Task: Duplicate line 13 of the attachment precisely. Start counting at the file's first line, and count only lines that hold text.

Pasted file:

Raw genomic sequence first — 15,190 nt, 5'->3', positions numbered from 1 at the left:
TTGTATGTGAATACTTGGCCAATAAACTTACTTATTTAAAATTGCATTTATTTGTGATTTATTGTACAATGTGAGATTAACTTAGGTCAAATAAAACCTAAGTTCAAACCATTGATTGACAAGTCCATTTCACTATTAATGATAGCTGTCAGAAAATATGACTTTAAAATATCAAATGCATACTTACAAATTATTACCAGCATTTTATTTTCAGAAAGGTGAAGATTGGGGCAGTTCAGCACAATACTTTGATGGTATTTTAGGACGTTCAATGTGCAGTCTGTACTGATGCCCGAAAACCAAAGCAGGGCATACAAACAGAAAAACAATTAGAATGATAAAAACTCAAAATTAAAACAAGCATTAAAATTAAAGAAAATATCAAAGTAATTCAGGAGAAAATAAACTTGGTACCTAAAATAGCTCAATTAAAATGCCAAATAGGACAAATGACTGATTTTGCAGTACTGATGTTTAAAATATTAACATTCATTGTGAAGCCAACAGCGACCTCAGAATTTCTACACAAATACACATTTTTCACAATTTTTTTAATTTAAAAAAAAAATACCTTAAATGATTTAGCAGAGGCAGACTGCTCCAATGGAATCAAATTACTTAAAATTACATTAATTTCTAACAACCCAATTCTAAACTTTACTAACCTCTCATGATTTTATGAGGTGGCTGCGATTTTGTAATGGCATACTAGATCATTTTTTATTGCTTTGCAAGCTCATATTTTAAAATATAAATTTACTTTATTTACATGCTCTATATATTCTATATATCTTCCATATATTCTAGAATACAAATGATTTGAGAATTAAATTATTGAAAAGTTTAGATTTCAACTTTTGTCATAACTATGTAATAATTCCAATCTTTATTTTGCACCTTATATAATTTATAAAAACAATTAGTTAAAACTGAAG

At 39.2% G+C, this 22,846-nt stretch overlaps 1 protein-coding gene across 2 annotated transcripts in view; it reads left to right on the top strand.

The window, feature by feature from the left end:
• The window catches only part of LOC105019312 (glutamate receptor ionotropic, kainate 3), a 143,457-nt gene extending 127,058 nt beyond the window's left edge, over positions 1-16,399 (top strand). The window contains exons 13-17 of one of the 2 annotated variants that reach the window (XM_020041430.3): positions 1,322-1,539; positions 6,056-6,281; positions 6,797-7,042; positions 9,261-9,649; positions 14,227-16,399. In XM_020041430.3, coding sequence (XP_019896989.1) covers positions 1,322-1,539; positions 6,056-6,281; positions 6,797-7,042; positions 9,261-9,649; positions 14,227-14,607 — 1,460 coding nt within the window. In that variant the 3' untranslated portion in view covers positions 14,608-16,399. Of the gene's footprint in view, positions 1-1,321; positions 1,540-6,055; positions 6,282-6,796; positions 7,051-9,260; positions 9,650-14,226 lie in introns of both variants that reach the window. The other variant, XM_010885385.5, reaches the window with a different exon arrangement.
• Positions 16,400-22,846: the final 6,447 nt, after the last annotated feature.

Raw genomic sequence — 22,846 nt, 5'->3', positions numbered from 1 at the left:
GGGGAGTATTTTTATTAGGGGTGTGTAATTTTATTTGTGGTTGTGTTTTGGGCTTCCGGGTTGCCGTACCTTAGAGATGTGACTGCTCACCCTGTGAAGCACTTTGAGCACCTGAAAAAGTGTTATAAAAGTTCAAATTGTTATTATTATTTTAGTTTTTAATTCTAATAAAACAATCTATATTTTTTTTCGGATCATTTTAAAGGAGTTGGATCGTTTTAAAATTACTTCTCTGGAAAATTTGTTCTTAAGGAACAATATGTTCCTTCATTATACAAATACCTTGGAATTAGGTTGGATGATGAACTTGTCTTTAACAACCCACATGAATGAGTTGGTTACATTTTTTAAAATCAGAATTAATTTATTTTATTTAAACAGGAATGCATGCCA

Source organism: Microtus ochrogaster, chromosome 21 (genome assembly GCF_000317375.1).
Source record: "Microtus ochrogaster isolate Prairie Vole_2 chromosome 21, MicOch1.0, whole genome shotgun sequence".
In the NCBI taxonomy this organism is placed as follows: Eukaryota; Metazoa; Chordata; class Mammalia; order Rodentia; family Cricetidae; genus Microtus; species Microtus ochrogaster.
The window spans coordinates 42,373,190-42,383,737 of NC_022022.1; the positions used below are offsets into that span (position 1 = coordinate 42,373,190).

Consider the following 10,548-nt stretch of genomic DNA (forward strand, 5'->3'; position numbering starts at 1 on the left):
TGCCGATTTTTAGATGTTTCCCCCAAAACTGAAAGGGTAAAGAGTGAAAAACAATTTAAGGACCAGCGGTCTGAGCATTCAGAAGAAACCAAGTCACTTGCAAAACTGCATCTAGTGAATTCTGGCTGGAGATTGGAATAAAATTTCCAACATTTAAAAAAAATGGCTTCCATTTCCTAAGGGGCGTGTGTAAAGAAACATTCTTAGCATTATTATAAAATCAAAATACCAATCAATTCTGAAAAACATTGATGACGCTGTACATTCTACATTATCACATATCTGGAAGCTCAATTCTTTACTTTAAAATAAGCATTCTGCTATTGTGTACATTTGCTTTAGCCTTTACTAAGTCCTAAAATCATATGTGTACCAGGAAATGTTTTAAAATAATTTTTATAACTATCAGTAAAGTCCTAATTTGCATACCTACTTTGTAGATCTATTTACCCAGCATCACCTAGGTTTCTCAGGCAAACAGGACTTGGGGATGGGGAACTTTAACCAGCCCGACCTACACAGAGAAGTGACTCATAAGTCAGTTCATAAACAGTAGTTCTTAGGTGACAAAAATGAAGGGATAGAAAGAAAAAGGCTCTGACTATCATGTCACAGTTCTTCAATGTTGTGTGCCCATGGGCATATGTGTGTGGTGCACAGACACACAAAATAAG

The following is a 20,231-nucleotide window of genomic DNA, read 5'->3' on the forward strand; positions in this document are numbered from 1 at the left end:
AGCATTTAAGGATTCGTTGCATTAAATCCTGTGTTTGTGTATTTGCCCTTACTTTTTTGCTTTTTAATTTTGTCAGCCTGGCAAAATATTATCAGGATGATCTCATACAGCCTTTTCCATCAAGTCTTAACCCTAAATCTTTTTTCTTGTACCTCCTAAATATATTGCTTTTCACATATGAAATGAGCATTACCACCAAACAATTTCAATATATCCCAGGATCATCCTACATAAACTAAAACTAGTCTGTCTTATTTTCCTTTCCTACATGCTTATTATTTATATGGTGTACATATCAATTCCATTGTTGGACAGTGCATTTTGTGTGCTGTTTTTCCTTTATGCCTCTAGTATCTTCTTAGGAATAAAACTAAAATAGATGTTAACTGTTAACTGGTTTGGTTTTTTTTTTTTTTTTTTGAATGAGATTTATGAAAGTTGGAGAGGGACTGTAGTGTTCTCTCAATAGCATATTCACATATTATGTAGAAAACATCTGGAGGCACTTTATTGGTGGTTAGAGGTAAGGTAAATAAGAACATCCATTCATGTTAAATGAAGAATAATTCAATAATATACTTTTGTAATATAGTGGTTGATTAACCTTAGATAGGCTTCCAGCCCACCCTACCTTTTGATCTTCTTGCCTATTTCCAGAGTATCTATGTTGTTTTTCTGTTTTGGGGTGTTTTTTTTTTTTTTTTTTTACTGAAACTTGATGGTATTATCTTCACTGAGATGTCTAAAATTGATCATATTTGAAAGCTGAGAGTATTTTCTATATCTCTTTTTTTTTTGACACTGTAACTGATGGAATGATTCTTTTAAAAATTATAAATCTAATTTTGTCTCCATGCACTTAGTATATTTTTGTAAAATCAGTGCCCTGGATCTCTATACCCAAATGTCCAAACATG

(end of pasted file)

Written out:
Consider the following 10,548-nt stretch of genomic DNA (forward strand, 5'->3'; position numbering starts at 1 on the left):